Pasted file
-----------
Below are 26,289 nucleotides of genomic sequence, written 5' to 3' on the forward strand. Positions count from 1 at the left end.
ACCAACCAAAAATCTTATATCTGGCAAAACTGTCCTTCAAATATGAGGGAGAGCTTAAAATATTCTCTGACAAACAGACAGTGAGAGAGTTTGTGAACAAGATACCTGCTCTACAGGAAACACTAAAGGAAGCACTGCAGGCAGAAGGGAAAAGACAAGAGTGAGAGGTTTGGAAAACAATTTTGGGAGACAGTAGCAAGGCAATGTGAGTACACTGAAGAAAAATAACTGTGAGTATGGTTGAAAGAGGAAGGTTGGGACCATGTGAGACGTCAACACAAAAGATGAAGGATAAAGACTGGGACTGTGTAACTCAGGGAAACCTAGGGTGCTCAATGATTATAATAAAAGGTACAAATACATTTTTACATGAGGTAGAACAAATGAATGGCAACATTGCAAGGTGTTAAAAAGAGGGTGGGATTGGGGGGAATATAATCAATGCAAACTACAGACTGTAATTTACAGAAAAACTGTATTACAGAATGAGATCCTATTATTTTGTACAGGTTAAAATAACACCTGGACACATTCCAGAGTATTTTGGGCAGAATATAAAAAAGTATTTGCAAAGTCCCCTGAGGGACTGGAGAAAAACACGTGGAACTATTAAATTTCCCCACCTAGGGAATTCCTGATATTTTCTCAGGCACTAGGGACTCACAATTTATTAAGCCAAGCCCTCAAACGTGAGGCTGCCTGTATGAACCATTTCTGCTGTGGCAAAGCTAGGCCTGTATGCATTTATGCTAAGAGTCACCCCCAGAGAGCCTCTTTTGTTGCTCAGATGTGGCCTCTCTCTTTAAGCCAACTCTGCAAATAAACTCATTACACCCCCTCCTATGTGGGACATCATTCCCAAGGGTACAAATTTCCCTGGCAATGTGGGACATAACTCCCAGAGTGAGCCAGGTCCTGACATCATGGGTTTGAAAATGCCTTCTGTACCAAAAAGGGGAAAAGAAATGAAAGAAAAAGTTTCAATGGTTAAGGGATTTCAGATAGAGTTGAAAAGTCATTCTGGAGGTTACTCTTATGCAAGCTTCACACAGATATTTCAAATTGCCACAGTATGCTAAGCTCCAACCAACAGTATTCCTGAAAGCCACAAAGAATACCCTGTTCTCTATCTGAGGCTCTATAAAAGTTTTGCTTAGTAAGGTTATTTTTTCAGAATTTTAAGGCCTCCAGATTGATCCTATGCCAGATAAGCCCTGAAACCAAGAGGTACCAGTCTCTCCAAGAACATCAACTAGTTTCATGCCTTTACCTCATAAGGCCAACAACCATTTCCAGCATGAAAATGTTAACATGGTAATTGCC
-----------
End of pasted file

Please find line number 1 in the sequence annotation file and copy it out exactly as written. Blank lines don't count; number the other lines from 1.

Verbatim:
Below are 26,289 nucleotides of genomic sequence, written 5' to 3' on the forward strand. Positions count from 1 at the left end.